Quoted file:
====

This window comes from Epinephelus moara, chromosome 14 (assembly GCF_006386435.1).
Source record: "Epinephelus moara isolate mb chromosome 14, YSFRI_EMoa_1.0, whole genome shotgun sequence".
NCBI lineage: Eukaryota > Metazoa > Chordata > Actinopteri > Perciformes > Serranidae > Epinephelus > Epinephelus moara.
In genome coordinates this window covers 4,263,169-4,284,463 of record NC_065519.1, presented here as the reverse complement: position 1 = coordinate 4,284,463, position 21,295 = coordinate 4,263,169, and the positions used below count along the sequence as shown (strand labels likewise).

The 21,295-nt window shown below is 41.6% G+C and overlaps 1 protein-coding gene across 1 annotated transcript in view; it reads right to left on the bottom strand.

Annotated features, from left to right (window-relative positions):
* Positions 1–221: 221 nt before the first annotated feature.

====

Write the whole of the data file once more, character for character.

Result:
This window comes from Epinephelus moara, chromosome 14 (assembly GCF_006386435.1).
Source record: "Epinephelus moara isolate mb chromosome 14, YSFRI_EMoa_1.0, whole genome shotgun sequence".
NCBI lineage: Eukaryota > Metazoa > Chordata > Actinopteri > Perciformes > Serranidae > Epinephelus > Epinephelus moara.
In genome coordinates this window covers 4,263,169-4,284,463 of record NC_065519.1, presented here as the reverse complement: position 1 = coordinate 4,284,463, position 21,295 = coordinate 4,263,169, and the positions used below count along the sequence as shown (strand labels likewise).

The 21,295-nt window shown below is 41.6% G+C and overlaps 1 protein-coding gene across 1 annotated transcript in view; it reads right to left on the bottom strand.

Annotated features, from left to right (window-relative positions):
* Positions 1–221: 221 nt before the first annotated feature.